For my fourth and final instalment of Where Rebecca Travels: Beijing I travel Beijing soaking in the local culture.
Having visited Beihai Park, the Great Wall of China, Tianenmen Square, Forbidden City and all the temples in my previous Where Rebecca Travels Beijing travel guides, my final instalment is all about taking my time to travel Beijing and enjoy the local culture ranging from the traditional hutongs to the new age cat cafes in the upscale Sanlitang district.
Traditional Beijing: Hutongs
To experience Beijing you absolutely must experience the hutongs.
Rated as a top 10 in my Lonely Planet Beijing Travel Guide Book as something to see (remember this is alongside the Great Wall and Forbidden City) you can’t appreciate all sides of Beijing without visiting hutongs
Hutongs are a type of narrow street or alley made up of traditional courtyard residences. They remind of me visiting a caravan park, annex next to annex with communal areas to form a community.
In central Beijing there are two main hutong areas of which I visited the South Gong and Drum Lane area near the Drum and Bell Towers.
Wandering through the area is incredible.
You get such a mix of the very traditional—this residential area watching people go about their daily life including using communal public bathrooms—with the more modern—a Starbucks and gelato cafe.
It’s a really buzzy vibe and a whole other side of Beijing I hadn’t seen before.
New age Beijing: Sanlitang
Before travelling to a new country we all have a stereotype in our mind or a way in which we envision our new destination.
Before visiting Paris I expected to walk into a Parisian dream of fluffy dogs, Carrie Bradshaw-esq outfits and music playing all around me.
Before visiting London I expected to hear ‘Governor’ a lot, see nothing but black cabs on the road and be surrounded by the poshest of posh people.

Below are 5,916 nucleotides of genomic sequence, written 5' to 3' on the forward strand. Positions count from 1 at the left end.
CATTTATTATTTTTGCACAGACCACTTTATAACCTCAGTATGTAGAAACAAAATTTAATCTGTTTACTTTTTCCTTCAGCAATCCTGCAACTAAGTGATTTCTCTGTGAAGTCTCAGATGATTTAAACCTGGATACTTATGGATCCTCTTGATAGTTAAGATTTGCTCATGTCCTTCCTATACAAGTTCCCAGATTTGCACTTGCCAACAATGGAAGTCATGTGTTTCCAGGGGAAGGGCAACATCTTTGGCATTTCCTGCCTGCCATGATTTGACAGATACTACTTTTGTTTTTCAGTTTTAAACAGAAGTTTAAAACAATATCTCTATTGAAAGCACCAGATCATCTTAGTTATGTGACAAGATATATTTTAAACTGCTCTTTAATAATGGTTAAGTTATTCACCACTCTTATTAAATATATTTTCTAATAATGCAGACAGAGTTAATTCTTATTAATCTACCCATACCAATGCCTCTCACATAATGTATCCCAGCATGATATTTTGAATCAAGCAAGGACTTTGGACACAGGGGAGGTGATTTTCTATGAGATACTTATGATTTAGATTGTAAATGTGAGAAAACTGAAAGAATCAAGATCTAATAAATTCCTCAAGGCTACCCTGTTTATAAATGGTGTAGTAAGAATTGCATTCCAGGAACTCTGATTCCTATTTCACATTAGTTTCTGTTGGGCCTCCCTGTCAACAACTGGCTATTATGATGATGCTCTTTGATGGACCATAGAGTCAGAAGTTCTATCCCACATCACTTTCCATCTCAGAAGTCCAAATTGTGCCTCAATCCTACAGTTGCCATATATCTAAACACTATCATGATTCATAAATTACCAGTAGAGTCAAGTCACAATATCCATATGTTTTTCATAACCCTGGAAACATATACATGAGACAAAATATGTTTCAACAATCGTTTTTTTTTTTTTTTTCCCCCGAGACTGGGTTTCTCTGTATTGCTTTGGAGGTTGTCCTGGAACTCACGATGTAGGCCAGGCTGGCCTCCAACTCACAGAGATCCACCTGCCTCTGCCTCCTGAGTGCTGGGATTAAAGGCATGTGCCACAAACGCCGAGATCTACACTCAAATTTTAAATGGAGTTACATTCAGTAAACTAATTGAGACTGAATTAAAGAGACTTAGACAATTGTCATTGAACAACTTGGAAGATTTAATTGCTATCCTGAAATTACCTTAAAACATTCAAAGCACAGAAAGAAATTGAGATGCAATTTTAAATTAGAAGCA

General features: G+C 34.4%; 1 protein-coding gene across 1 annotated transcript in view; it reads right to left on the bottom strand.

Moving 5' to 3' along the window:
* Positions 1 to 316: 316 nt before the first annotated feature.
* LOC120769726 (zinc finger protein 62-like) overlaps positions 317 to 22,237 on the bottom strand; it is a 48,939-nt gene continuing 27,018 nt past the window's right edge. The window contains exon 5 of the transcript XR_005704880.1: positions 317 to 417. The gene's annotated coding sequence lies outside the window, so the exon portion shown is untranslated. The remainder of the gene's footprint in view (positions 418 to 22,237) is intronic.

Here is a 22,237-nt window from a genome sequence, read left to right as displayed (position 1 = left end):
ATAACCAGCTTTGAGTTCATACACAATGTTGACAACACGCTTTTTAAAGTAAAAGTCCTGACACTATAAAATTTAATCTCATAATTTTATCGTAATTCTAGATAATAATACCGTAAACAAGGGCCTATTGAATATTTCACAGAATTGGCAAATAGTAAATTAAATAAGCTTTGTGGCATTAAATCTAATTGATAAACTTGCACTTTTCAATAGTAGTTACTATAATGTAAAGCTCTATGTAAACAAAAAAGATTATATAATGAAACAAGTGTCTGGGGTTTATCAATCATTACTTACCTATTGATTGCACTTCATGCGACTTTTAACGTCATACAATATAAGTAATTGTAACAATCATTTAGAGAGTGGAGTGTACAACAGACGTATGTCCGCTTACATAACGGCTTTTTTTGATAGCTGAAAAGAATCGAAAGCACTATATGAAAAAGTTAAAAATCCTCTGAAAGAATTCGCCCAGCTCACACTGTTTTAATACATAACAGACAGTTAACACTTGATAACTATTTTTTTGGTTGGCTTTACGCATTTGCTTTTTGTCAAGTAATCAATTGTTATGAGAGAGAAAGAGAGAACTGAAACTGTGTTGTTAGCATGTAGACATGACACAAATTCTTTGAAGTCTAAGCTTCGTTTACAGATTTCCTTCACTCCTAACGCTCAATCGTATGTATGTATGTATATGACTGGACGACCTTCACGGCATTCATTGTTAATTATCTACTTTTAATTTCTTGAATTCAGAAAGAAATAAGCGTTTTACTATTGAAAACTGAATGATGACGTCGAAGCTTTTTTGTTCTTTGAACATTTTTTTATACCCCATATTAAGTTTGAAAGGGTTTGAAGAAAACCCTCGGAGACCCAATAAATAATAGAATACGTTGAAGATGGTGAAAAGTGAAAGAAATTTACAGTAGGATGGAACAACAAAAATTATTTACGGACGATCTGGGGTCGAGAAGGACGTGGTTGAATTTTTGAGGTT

Before visiting New York I expected to see nothing but suited and booted men and women screaming into cell phones and hailing cabs to their very important meetings.
And before visiting Beijing I expected to see traditional ways of life, almost rural.
I know that seems silly as Beijing is a major city, but in my head I expected to almost hit the sticks with chickens and dirt roads. While this isn’t that far from the hutongs (no lose chickens though), for Sanlitang it could not be further apart.
Sanlitang is the cool aunt that’s about 15 years younger than your parents. She brings with her trinkets from foreign places that suddenly gleam in your jewellery box. She smokes and drinks espresso and eat affogatos and knows of the coolest bars. She listens to jazz and hangs out in cat cafes. She shops in the latest trendiest places and is always on point.
This is Sanlitang.
With a brand new multi story mall full of Pandora, Adidas, Apple, Gap etc. this area is all about the new age Beijinger.
Within the mall is an abundance of coffee shops—with very tasty coffee, London could learn a thing or too!—with or without cats or owls or other small animals for you to pet and play with over a coffee and cake.
If beer and archery are more your thing, there is an archery shopfront with a bar where you can go and try your arm at a few rounds. Oh and because archery isn’t archery without a tiny animal, there’s also a miniature pet pig that you can pat.
Just outside the mall are bars upon bars. There are those on the strip with stripper poles in the window.
To those that had I not been with an actual Beijinger I never would have known that these dilapidated buildings that seem to be in the midst of a construction project with wires coming down from the roof and metal grids coming up from the concrete floors are actually trendy bars with delicious cocktails made even more delicious of the 60RMB price tag.
And then there’s those on the ground floor of the resident complexes that look like someone thought that could turn a few quid by putting some mode lighting into their front room and offering up some themed cocktails.
Moving slightly away from the mall is the new Interconntiential that projects a light show every night. It’s under and around this new hotel where you’re find bars and restaurants of exceptional quality, all with exceptional price tags.
With decadent cocktails bars and Duck de Chine the French Chinese fusion restaurant with the most amazing delicious peking duck this area is anything but rural with lose chickens running around.
Of course if you’re short on time in Beijing, there are the must sees: Great Wall of China, Forbidden City, Lama Temple. But if you can stay a little longer and are looking for authentic Beijing, the hutongs and Sanlitang are where it’s at in equal parts authentic and equal parts opposite.
If you’re planning a trip to Beijing view my full Where Rebecca Travels: Beijing series for inspiration and tips.
- Where Rebecca Travel Beijing: Part I The journey to Beijing and discovering Beihai Park
- Where Rebecca Travels Beijing: Part II Hiking the Great Wall of China
- Where Rebecca Travels Beijing: Park III Tiananmen to temples: How to see the top sights of Beijing in a day